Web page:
We are now over the halfway mark for the Atlanta Dragon Con and things are still going at high speed.
Another great day at the Atlanta Dragon Con! It all started with the Dragon Con Parade and our entry featuring Battlefield Earth.
Many years ago, Damon Knight, a fine writer and editor, wrote a book on how to write short fiction. Damon talked a bit about avoiding clichés.
While my own career has been spent in the practice of sequential art, a form that arranges images and text in an intelligent sequence to tell a story, I have nonetheless always been professionally involved in the fundamentals of illustration. I, therefore, feel I have accumulated enough experience with which to endow my advice with some credibility.
It’s been nearly a year since I found out I was a finalist for L. Ron Hubbard’s Writers of the Future contest, and very nearly five months since I was announced as the 2017 Golden Pen Award winner. To say my life has changed feels like an understatement.
So, the news is out: I’m writing a Star Wars book as part of the Journey to Star Wars: The Last Jedi project. Working with the team at Lucasfilm Publishing has been such a pleasure — they’re the best.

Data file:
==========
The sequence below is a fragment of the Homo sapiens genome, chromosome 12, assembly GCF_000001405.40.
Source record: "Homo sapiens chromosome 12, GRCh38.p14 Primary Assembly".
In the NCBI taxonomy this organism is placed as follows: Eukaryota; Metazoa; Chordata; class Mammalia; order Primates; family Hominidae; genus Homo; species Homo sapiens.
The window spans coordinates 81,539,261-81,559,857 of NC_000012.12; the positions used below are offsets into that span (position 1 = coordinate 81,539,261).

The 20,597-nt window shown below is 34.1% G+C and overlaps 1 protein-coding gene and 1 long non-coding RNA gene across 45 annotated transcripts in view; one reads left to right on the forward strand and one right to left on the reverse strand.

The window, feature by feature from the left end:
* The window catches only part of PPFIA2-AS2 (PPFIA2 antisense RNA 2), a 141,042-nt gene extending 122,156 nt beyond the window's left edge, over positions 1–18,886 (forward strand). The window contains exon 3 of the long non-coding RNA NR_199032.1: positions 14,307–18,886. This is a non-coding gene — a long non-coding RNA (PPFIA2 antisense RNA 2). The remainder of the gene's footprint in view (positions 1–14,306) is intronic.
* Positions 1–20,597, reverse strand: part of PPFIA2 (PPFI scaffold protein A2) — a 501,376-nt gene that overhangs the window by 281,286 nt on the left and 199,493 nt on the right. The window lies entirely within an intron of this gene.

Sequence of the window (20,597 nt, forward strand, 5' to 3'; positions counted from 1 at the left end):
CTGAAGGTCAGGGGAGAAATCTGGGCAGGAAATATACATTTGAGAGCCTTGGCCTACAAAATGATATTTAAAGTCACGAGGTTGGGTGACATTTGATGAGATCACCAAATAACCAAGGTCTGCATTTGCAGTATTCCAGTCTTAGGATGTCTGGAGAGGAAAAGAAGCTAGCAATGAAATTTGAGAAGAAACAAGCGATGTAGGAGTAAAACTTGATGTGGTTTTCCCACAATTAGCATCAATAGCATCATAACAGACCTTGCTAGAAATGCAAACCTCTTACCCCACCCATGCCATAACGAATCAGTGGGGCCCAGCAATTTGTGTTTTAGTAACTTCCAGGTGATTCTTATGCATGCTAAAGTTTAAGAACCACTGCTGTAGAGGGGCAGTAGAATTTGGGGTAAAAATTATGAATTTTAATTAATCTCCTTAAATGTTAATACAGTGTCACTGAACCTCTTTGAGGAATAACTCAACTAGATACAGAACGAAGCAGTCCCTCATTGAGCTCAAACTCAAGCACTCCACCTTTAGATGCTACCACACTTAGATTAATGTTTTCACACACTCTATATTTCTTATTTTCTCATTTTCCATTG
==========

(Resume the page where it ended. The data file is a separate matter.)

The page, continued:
This article was originally published in L. Ron Hubbard Presents Writers of the Future Volume XI. Mankind has used pictures to tell stories from the beginning of time. Recently, ancient cave paintings were discovered in France, and while cave paintings aren’t new discoveries, these are unlike anything seen before.
I have talked about some of the most frequent problems that I see when judging for the Writers of the Future Contest, and today I’m going to tackle one of the biggest: the problem with “told” stories.
How does one actually create an award-winning illustration? Illustrators of the Future judges include some of the most famous illustrators of the 20 and 21st centuries—and are not easy to impress.
A writer pointed out today that when you send a novel to an agent or publisher, they normally ask for the first five or ten pages, just so that they can gauge your writing skill. If those pages don’t grab the reader, it won’t sell. So, he wondered, what do I look for in those first five pages?